This book was recommended by a work colleague and I’m so glad he did!
The book’s full title is Out on your feet: The Hallucinatory World of Hundred-Mile Walking. As it says, it’s a book about very long distance walking. But also walking that all in one go, so within 48 hours. People don’t sleep (or sleep much) as part of this endeavour, and so weird hallucinations are a focus. But also just what you put your body through, from lots of blisters, chafing and the apparent very uncomfortable ‘glue butt’. I’ll let you imagine what that means.
The author splits the narrative between her 100 mile walk and characters that populate the history of the Long Distance Walkers Association. Which I will confess, in the early stages made it a bit difficult to latch on to where the narrative was reading. But eventually, you catch onto all the names of the LDWA members and people she has met overtime on the walks, and as editor of the organisation’s magazine, Strider. So if you struggle the same, just keep on a bit and hopefully it’ll just click.
I really enjoyed all the interesting characters in the book, people who for some reason, punish their bodies on these epic challenge walks. And it’s not young people (that is indeed part of the problem), it’s that they’re often retirees and septuagenarians. Even though there’s lots of long distance runners now, they often don’t join the association. It feels like an organisation that is the result of sheer perseverance, often like the challenge walks themselves.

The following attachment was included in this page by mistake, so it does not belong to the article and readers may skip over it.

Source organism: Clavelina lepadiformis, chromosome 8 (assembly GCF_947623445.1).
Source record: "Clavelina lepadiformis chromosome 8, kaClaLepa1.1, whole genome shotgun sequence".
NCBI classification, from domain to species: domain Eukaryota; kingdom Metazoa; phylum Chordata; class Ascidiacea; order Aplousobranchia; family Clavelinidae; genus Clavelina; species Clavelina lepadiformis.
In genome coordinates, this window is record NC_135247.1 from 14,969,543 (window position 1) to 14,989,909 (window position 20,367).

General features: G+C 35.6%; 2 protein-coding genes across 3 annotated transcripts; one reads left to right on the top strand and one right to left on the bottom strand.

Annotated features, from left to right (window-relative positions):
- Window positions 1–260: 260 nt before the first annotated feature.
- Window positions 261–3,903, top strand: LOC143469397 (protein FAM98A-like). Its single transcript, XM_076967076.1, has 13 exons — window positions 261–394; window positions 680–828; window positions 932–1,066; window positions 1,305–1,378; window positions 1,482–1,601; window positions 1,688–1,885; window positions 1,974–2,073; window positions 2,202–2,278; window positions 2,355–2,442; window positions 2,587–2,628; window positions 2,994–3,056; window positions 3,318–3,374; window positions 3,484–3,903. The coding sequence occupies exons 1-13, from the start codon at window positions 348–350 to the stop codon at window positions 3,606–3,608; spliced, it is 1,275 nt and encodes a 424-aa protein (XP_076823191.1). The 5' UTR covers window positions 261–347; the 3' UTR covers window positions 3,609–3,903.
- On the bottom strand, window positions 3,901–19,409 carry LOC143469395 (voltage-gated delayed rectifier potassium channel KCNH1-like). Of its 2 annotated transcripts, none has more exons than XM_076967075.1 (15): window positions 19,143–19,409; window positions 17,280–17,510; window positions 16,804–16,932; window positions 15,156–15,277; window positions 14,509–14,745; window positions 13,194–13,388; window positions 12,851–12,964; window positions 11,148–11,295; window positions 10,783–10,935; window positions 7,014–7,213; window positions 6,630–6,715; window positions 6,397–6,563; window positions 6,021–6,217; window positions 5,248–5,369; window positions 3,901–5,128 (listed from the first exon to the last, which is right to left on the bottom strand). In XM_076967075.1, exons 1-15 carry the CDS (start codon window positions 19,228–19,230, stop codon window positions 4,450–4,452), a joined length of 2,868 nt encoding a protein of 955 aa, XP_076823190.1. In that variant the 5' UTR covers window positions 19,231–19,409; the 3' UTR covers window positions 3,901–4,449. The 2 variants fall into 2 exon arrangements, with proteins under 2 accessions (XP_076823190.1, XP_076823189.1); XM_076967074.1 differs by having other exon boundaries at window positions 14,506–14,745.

I don’t think I could even manage one of the 20 mile walks, let along 100 within 48 hours. Cycling is definitely more speed. But there is something very admirable about these walkers, who do it for the challenge rather than for any trophy or glory. I love that they often have patches for the different evens.
The author really communicated both the wonderful quality of these interesting people, but also just the ridiculous nature of doing such a thing. Everyone has to be a little bit odd to turn up on a weekend, just to spend it slowly grinding themselves into the ground.
Anyway, it was really good, and feels very English. I really loved it.